Connecting the District
Illinois schools set protocols for emergency situations
- By Kreg Wesley
- Jul 01, 2015
Sycamore School District in Illinois is comprised
of seven schools ranging from elementary
to secondary schools. The surrounding
community is relatively small with a population
of about 18,000 residents and children from
nearby rural communities who also attend Sycamore
Schools. At Sycamore, safety has been an
important part of the schools' operations.
The local police department worked together with the district to set
protocols for emergency situations that are comparable to other
schools across the country. There are campus police officers dedicated
to the schools, and there are specific lockdown procedures for an
intrusion or child abduction type of emergency. Prior to 2014, Sycamore
School District’s system relied heavily on people to provide the
notification piece in the event of an emergency. If an intruder entered
the premises, lockdown procedures included the principal notifying
the entire school of the lockdown via PA.
Who is Responsible?
Another dedicated staff member, usually the principal’s secretary, was
then responsible for calling the police. With the plan in place, lockdown
drills were performed by the school district in collaboration with
local police about twice per year (abiding by Illinois state law which
requires a drill of at least once a year).
In 2014, the district set forth a plan to implement an automated
security system as a way to enhance safety throughout the school district.
While they already had an organized system in place, they were
looking for a more reliable method to ensure widespread notification
of a lockdown within the school and decided to explore some type of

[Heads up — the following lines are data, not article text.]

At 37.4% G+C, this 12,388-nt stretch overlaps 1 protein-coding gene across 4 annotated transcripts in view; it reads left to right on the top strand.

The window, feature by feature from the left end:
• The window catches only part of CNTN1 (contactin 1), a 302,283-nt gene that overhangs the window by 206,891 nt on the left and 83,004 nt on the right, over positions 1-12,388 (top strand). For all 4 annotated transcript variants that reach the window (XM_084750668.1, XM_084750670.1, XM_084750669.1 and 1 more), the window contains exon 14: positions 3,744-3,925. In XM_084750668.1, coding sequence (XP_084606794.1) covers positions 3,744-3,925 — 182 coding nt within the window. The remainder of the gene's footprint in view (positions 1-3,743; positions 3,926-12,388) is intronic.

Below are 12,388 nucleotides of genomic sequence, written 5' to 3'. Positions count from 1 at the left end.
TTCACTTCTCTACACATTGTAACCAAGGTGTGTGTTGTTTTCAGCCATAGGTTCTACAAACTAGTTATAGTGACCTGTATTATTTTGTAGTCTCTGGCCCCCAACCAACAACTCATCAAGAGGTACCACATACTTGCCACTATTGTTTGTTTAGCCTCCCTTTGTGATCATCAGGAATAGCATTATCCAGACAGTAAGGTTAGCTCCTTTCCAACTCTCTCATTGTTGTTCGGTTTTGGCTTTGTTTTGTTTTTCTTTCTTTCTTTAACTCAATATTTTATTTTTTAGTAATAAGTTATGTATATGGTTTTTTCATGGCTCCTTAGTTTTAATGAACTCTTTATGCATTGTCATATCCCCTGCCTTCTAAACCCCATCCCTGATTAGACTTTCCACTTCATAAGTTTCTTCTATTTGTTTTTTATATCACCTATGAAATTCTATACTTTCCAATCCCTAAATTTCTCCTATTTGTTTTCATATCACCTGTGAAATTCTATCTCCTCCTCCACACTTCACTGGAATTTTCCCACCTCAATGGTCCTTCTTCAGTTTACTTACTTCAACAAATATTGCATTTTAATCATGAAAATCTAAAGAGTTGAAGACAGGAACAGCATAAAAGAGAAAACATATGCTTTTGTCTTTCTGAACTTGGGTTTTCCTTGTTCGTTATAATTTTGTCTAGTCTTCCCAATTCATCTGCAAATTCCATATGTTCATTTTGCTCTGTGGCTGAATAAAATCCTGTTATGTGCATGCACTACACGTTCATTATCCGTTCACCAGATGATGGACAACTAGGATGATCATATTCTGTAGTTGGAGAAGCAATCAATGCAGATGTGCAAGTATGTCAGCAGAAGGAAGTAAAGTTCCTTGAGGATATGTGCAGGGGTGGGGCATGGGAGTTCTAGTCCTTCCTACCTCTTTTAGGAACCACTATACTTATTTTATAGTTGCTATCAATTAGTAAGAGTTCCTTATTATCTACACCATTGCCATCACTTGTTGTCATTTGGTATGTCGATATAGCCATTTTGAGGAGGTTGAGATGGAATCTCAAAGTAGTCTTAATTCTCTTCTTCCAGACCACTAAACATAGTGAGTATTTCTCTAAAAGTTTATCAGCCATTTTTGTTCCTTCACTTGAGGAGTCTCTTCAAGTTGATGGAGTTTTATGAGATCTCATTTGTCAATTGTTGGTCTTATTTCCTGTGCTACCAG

automation that would make sure police get notified without a person
having to make the call themselves.
The goals were to alleviate some of the pressure placed on the principal,
secretary and other individuals in an intense situation; reduce the
chance for human error or delays in requesting police response; and
empower the first person that sees danger to alert everyone else in the
building as well as police. The district looked at a variety of security
options and found that BluePoint Alert Solutions offered a Rapid Emergency
Response System (RERS) that would meet the needs they were
most concerned about, which were automation and immediate notification
to those within the building (or just outside of it); immediate notification
to the police; and compatibility with the existing infrastructure.
To pay for the system, the school used a combination of matching
grants that it had applied for, along with its own contribution.
After looking at options for improving the notification piece during
a potential police emergency, it became evident that BluePoint Alert
Systems would fit the district's needs. The system is automated, it helps
accelerate response times, and it worked with existing infrastructure,
which helped keep costs reasonable.”
With seven schools in the district, it may not have been possible to
purchase a safety solution had it not been able to integrate with the
existing PA system. Prior to purchasing it, Sycamore Schools also discussed
BluePoint with the local police department, and they agreed
that it was going to be the most ideal for meeting the school district’s
“The BluePoint system was absolutely necessary for a solid school
safety plan within our local school district,” said Glenn Theriault,
chief of police at Sycamore Police Department. “It is designed for
urgent reaction to a problem and no matter where it occurs; the entire
building is notified to take action immediately to help keep building
The BluePoint systems are comprised of pull stations, interior strobes,
exterior strobes and mobile devices for each of the seven schools.
The table shows the breakdown of devices including:
How it Works
The pull stations look exactly alike and are as
intuitive to use as fire pull stations, except
they are blue. At Sycamore, if there was an
intruder and someone activated the alarm,